Twitter says it has suspended 1,062 automated accounts linked to the Internet Research Agency (IRA), a Russian “troll farm” that systematically disseminated content designed to influence public opinion during the U.S. presidential election.
The handles of the suspended bot accounts are being shared with Congress, Twitter said in a blog post.
In total, the social media giant identified 3,814 IRA-linked accounts which posted 175,993 tweets during the 10-week period preceding the election, roughly 8.4 per cent of which were related to the election itself.
Twitter also shared some of the content tweeted out by Russian accounts that either bore American-sounding names or sought to impersonate American political organizations such as the Tennessee Republican Party.
Some of the tweets appeared to have been designed to stoke racial unrest in the electorate:
Twitter says it will notify 677,775 people who followed the Russian-linked accounts or shared their content, as was requested by Democratic Sen. Richard Blumenthal in late 2017. However, users will not be shown examples of the content, because the relevant accounts have been suspended.
The company said that since the 2016 election, it has been working towards developing strategies to prevent bots, troll accounts and “bad actors” from using its platform for nefarious purposes.
“We have since made significant improvements, while recognizing that we have more to do as these patterns of activity develop and shift over time,” it said.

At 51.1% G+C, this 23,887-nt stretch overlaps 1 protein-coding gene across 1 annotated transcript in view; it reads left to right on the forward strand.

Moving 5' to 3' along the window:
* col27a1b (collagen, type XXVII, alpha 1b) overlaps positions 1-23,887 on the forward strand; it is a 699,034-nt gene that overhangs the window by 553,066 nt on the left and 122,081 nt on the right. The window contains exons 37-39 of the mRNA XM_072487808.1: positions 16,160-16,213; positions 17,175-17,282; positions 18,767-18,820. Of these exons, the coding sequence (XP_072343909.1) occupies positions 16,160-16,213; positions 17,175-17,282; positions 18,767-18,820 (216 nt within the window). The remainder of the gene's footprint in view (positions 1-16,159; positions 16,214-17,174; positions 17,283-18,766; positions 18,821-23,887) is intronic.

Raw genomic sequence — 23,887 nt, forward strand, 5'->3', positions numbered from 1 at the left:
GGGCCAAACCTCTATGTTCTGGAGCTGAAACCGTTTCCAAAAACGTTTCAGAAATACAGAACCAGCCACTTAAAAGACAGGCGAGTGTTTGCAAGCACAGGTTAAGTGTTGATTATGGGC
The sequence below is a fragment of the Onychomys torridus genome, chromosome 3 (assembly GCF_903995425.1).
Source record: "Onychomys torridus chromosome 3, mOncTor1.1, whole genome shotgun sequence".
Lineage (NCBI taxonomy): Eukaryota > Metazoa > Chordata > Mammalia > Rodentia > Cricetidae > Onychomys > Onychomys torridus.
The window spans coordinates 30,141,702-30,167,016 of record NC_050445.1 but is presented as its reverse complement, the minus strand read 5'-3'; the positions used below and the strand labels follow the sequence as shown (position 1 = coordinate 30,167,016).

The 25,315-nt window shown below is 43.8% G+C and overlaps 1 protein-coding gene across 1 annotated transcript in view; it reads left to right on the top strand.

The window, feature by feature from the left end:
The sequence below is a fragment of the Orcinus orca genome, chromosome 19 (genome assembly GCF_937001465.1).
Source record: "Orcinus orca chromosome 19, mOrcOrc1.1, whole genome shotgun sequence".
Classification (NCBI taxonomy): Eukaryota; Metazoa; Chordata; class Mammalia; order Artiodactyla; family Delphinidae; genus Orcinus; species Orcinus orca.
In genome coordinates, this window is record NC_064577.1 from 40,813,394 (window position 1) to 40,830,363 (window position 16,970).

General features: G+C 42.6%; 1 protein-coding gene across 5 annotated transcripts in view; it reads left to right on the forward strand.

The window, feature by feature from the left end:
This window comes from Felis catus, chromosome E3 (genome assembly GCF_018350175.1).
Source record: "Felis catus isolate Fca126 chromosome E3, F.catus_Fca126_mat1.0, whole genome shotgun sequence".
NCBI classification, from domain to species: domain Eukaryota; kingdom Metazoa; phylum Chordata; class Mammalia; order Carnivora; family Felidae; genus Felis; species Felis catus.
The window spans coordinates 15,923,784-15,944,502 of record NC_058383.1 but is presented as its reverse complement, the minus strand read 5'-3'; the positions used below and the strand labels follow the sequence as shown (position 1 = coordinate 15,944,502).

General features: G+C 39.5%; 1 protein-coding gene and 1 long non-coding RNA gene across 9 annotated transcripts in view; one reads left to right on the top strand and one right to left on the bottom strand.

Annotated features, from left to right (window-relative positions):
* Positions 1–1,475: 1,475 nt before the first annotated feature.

Investments will be made in the areas of machine learning technologies that can help detect fake and automated account activity, Twitter said, adding that it is exploring ways to limit users from performing coordinated actions across multiple accounts.
WATCH: Russian interference in U.S. election comes under Senate spotlight
Twitter also said it is redoubling efforts to verify election candidate and party accounts ahead of the U.S. midterm elections with a view to preventing impersonation, while maintaining open lines of communication with election officials and keeping tabs on conversations and trends that may hint at manipulation.
“Our work on these issues will never be done, and we will continue in our efforts to protect Twitter against bad actors and networks of malicious automation and manipulation,” Twitter said.
The announcement came two days after representatives of Twitter, Facebook and YouTube were grilled by members of the Senate Commerce Committee, as part of a hearing titled “Terrorism and Social Media: #IsBigTechDoingEnough?”